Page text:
The following description is taken from Sam Morgenstern, Composers on Music (Pantheon, 1956), p. 377.

Vienna, cradle of some of the most eventful movements in music history, witnessed the inception of Schoenberg’s twelve tone technique. The father of this theory and practice began his career as a romantic at the tail end of the Wagnerian hegemony. His most frequently played piece, VerkUirte Nacht (1 899), carries Tristan to its ultimate conclusions. It is interesting, in view of Schoenberg’s lifelong artistic battles, that one of the Vienna Tonkunstlerverein jury which refused performance to the work remarked of it: "Das klingt ja, als ob man uber die noch nasse Tristan Partitur daruber gewischt hatte" (It sounds as if one had smeared over the still moist Tristan score).

After passing through Atonalism, Impressionism and Expressionism (Pierrot lunaire [1912] is the high point of the last), Schoenberg evolved his twelve tone technique. Uncompromising, in spite of the perpetual critical opprobrium heaped upon him, he carried it to its highest development. In his last works, however, he included some tonal writing.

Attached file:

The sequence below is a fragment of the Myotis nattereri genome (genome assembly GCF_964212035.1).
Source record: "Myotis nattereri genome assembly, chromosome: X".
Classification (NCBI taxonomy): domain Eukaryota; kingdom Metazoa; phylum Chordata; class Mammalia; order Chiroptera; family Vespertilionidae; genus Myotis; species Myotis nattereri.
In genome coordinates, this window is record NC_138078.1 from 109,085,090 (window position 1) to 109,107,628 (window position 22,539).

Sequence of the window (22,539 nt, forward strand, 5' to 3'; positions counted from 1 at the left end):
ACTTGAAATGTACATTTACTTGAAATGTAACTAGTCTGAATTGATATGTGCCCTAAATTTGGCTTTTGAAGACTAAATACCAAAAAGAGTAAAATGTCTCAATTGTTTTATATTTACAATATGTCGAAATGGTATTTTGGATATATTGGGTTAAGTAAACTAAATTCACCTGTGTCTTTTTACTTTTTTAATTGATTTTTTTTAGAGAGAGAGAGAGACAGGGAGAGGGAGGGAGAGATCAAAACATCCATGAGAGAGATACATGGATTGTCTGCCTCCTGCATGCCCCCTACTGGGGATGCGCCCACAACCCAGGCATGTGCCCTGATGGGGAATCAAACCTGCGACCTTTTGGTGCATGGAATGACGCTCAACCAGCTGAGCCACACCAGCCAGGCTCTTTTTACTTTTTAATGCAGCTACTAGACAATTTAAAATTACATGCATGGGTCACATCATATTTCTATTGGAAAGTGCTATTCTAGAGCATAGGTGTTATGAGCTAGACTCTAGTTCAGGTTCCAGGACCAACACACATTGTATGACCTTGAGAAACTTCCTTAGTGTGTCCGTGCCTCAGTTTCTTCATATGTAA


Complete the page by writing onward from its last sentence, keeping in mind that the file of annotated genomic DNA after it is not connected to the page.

Practically an autodidact except for some formal lessons in counterpoint with Alexander von Zemlinsky, Schoenberg was a great teacher; consequently his enlightening exposition of twelve tone technique is of paramount importance. His essays on Brahms and Mahler, whom he greatly admired, are novel and penetrating, and his Harmonielebre (1911) is one of the definitive textbooks on modern music theory.

A group worthy of emulation was the Society for Private Musical Performances which Schoenberg founded and directed, in which modern works of all trends were played before chosen audiences after painstakingly careful preparation. Only so might new works receive considered and just criticism.

click here to read some of Schoenberg's remarks about his own music